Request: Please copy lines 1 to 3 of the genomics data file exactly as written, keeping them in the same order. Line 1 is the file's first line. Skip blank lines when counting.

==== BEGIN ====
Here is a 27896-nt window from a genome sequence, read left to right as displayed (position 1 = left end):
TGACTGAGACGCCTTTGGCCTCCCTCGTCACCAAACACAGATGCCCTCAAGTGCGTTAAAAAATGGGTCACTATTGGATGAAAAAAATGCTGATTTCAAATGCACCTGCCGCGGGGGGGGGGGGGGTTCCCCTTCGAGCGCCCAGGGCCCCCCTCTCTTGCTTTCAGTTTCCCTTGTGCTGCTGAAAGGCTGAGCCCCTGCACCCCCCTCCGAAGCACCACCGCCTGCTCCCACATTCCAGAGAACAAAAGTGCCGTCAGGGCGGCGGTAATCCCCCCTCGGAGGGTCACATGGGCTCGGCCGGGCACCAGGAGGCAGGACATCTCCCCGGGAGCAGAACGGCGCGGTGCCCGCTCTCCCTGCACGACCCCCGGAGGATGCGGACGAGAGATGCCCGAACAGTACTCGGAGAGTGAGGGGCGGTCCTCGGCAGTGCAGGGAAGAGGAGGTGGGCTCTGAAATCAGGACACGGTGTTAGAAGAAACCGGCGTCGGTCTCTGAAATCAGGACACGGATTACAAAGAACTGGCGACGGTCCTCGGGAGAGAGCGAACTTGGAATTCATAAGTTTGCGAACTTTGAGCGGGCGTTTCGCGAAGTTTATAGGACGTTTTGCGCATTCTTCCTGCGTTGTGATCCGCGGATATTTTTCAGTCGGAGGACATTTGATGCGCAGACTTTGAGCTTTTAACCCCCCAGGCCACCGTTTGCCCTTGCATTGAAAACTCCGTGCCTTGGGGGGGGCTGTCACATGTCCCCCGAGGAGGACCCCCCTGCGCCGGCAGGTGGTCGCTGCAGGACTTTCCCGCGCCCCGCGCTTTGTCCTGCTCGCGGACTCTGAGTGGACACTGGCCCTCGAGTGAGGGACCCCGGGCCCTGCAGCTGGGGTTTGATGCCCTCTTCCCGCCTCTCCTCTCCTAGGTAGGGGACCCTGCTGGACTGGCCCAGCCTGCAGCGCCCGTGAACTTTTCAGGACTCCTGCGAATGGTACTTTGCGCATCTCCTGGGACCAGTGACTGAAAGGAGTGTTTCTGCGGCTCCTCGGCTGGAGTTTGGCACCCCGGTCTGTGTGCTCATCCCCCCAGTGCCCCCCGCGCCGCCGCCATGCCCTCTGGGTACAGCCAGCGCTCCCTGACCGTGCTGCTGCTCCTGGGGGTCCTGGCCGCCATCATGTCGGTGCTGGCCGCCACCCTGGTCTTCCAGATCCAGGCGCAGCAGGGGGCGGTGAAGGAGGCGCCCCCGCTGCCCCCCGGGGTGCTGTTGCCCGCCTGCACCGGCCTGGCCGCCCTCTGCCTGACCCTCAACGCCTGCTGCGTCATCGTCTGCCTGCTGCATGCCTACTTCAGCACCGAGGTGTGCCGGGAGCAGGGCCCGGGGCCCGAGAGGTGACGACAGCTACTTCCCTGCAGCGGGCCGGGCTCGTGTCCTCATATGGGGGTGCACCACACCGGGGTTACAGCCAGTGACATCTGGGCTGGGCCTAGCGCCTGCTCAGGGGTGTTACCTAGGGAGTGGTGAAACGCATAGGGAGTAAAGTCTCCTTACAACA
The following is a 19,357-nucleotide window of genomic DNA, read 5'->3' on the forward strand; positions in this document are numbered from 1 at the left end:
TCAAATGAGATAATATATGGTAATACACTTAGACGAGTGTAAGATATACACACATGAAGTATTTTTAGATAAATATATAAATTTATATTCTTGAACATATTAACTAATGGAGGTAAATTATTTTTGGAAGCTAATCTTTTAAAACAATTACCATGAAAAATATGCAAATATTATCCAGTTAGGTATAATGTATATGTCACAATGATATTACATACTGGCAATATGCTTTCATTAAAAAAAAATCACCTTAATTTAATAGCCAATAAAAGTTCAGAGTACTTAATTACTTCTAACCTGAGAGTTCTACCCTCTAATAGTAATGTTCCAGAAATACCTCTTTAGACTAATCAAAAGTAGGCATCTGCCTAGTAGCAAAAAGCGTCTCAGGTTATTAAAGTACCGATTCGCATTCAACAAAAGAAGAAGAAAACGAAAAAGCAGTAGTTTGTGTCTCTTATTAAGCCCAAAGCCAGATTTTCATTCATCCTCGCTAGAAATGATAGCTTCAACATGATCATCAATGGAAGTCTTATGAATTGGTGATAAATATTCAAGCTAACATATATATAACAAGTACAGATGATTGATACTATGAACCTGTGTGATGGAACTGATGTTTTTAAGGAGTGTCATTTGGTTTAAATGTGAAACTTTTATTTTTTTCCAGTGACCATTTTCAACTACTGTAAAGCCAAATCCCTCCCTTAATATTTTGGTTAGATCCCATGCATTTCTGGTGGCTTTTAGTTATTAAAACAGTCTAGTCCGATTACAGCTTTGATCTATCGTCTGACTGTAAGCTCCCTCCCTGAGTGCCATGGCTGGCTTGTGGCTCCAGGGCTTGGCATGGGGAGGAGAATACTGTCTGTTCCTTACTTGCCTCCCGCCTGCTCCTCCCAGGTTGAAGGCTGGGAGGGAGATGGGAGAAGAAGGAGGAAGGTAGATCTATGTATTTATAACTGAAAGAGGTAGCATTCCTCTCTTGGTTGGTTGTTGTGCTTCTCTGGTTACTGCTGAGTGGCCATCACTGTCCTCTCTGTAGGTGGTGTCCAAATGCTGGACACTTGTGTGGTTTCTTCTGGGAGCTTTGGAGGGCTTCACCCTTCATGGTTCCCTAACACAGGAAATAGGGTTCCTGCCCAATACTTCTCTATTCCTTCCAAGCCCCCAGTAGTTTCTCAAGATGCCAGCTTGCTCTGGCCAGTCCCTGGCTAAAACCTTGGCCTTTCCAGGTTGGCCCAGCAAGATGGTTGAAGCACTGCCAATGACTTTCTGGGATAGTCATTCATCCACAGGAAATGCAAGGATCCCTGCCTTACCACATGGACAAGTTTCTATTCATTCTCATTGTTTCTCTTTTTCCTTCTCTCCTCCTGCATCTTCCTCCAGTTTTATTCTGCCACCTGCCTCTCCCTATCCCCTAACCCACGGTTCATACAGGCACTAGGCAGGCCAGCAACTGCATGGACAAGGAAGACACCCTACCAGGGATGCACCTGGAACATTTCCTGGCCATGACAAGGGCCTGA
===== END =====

Here is a 27896-nt window from a genome sequence, read left to right as displayed (position 1 = left end):
TGACTGAGACGCCTTTGGCCTCCCTCGTCACCAAACACAGATGCCCTCAAGTGCGTTAAAAAATGGGTCACTATTGGATGAAAAAAATGCTGATTTCAAATGCACCTGCCGCGGGGGGGGGGGGGGTTCCCCTTCGAGCGCCCAGGGCCCCCCTCTCTTGCTTTCAGTTTCCCTTGTGCTGCTGAAAGGCTGAGCCCCTGCACCCCCCTCCGAAGCACCACCGCCTGCTCCCACATTCCAGAGAACAAAAGTGCCGTCAGGGCGGCGGTAATCCCCCCTCGGAGGGTCACATGGGCTCGGCCGGGCACCAGGAGGCAGGACATCTCCCCGGGAGCAGAACGGCGCGGTGCCCGCTCTCCCTGCACGACCCCCGGAGGATGCGGACGAGAGATGCCCGAACAGTACTCGGAGAGTGAGGGGCGGTCCTCGGCAGTGCAGGGAAGAGGAGGTGGGCTCTGAAATCAGGACACGGTGTTAGAAGAAACCGGCGTCGGTCTCTGAAATCAGGACACGGATTACAAAGAACTGGCGACGGTCCTCGGGAGAGAGCGAACTTGGAATTCATAAGTTTGCGAACTTTGAGCGGGCGTTTCGCGAAGTTTATAGGACGTTTTGCGCATTCTTCCTGCGTTGTGATCCGCGGATATTTTTCAGTCGGAGGACATTTGATGCGCAGACTTTGAGCTTTTAACCCCCCAGGCCACCGTTTGCCCTTGCATTGAAAACTCCGTGCCTTGGGGGGGGCTGTCACATGTCCCCCGAGGAGGACCCCCCTGCGCCGGCAGGTGGTCGCTGCAGGACTTTCCCGCGCCCCGCGCTTTGTCCTGCTCGCGGACTCTGAGTGGACACTGGCCCTCGAGTGAGGGACCCCGGGCCCTGCAGCTGGGGTTTGATGCCCTCTTCCCGCCTCTCCTCTCCTAGGTAGGGGACCCTGCTGGACTGGCCCAGCCTGCAGCGCCCGTGAACTTTTCAGGACTCCTGCGAATGGTACTTTGCGCATCTCCTGGGACCAGTGACTGAAAGGAGTGTTTCTGCGGCTCCTCGGCTGGAGTTTGGCACCCCGGTCTGTGTGCTCATCCCCCCAGTGCCCCCCGCGCCGCCGCCATGCCCTCTGGGTACAGCCAGCGCTCCCTGACCGTGCTGCTGCTCCTGGGGGTCCTGGCCGCCATCATGTCGGTGCTGGCCGCCACCCTGGTCTTCCAGATCCAGGCGCAGCAGGGGGCGGTGAAGGAGGCGCCCCCGCTGCCCCCCGGGGTGCTGTTGCCCGCCTGCACCGGCCTGGCCGCCCTCTGCCTGACCCTCAACGCCTGCTGCGTCATCGTCTGCCTGCTGCATGCCTACTTCAGCACCGAGGTGTGCCGGGAGCAGGGCCCGGGGCCCGAGAGGTGACGACAGCTACTTCCCTGCAGCGGGCCGGGCTCGTGTCCTCATATGGGGGTGCACCACACCGGGGTTACAGCCAGTGACATCTGGGCTGGGCCTAGCGCCTGCTCAGGGGTGTTACCTAGGGAGTGGTGAAACGCATAGGGAGTAAAGTCTCCTTACAACA
The following is a 19,357-nucleotide window of genomic DNA, read 5'->3' on the forward strand; positions in this document are numbered from 1 at the left end: